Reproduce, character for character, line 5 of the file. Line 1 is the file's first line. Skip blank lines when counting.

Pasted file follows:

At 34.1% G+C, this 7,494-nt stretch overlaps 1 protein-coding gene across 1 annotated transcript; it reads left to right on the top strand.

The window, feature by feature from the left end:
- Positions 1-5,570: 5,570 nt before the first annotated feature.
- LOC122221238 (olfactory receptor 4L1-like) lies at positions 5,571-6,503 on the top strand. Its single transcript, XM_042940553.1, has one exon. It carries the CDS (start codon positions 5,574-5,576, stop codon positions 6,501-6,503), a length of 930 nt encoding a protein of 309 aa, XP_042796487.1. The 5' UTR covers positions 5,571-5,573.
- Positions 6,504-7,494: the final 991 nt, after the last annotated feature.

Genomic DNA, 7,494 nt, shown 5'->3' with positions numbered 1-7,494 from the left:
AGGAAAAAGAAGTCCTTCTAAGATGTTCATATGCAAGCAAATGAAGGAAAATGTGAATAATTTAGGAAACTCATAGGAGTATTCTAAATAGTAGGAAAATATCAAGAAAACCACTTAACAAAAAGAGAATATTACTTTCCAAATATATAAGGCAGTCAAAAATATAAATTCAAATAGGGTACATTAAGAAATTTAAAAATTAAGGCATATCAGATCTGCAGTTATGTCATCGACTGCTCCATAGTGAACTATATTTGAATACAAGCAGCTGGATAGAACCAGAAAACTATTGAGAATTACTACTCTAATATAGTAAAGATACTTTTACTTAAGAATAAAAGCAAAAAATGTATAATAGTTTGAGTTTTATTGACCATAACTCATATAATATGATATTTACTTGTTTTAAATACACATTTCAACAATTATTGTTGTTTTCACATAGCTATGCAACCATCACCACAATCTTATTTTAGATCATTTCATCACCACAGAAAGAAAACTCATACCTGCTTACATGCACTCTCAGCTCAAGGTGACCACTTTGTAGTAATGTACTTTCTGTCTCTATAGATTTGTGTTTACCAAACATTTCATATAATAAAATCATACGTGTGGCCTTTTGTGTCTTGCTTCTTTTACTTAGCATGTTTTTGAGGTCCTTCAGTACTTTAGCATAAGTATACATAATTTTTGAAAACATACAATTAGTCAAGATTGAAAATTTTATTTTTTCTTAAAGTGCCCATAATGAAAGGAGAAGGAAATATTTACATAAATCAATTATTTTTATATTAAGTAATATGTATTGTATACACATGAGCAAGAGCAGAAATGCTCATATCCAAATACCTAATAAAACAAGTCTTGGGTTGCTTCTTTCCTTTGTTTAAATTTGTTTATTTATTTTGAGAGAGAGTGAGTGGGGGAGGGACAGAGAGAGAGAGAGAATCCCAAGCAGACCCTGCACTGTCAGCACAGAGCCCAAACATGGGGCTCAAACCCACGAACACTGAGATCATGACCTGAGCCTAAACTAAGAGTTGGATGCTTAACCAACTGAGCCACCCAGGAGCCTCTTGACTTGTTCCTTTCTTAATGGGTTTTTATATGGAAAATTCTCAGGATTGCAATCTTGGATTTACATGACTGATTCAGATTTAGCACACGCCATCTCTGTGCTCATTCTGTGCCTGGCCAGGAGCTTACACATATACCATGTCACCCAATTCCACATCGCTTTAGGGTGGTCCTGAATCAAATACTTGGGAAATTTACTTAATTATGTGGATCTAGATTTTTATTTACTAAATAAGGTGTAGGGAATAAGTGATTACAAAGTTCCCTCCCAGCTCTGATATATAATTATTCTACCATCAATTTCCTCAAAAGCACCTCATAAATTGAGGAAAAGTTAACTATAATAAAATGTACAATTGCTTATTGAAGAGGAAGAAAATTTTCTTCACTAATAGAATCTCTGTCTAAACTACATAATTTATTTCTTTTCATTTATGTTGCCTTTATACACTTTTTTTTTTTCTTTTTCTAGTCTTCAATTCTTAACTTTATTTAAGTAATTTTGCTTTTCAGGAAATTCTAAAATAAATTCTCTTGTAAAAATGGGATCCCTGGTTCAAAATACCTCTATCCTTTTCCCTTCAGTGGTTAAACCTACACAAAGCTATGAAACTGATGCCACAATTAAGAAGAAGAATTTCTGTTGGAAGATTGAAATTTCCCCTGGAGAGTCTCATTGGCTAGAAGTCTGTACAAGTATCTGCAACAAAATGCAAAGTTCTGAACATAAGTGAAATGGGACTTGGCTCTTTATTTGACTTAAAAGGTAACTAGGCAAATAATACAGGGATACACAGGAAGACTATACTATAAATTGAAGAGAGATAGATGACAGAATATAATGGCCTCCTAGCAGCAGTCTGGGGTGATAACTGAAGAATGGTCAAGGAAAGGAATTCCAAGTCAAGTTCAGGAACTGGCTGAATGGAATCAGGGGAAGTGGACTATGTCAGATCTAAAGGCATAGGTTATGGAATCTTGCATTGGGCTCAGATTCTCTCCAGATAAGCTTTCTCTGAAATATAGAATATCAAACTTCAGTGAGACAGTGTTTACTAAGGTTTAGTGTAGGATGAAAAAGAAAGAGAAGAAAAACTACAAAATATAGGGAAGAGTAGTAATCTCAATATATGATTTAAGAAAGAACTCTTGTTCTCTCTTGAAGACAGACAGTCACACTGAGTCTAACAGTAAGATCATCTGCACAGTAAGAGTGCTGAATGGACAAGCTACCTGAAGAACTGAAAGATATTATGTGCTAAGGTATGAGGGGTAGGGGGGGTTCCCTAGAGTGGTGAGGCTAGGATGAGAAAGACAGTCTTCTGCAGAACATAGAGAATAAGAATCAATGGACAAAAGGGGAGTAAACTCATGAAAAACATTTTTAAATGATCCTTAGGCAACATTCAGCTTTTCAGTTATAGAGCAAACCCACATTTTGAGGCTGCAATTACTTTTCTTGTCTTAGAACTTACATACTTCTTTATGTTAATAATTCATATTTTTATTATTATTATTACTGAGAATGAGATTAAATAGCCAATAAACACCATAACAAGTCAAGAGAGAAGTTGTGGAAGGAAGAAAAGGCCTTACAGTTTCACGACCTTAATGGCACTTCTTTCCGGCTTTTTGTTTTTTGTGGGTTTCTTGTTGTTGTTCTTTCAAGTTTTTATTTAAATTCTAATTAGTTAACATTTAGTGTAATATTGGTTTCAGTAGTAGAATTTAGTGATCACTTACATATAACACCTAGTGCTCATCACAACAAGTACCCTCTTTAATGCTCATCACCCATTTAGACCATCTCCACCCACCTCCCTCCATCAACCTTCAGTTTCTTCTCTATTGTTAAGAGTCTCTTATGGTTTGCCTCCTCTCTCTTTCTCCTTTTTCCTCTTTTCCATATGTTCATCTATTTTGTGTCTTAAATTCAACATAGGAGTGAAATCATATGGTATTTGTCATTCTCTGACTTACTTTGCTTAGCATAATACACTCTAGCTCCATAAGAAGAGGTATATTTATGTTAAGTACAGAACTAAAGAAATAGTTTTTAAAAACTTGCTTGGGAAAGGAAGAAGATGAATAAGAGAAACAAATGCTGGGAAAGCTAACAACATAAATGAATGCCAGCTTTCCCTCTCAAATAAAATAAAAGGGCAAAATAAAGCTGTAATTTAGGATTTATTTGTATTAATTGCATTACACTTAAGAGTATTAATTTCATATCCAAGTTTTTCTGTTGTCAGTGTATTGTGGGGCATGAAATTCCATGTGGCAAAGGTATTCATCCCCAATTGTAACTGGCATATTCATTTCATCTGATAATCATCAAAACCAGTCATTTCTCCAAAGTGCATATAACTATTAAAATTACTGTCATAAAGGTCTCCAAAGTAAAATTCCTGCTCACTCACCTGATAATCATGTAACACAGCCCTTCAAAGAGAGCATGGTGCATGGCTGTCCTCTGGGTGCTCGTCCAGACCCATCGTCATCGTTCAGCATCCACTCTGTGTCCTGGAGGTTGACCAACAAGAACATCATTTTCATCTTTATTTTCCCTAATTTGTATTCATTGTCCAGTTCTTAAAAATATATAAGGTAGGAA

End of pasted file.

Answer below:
- Positions 6,504-7,494: the final 991 nt, after the last annotated feature.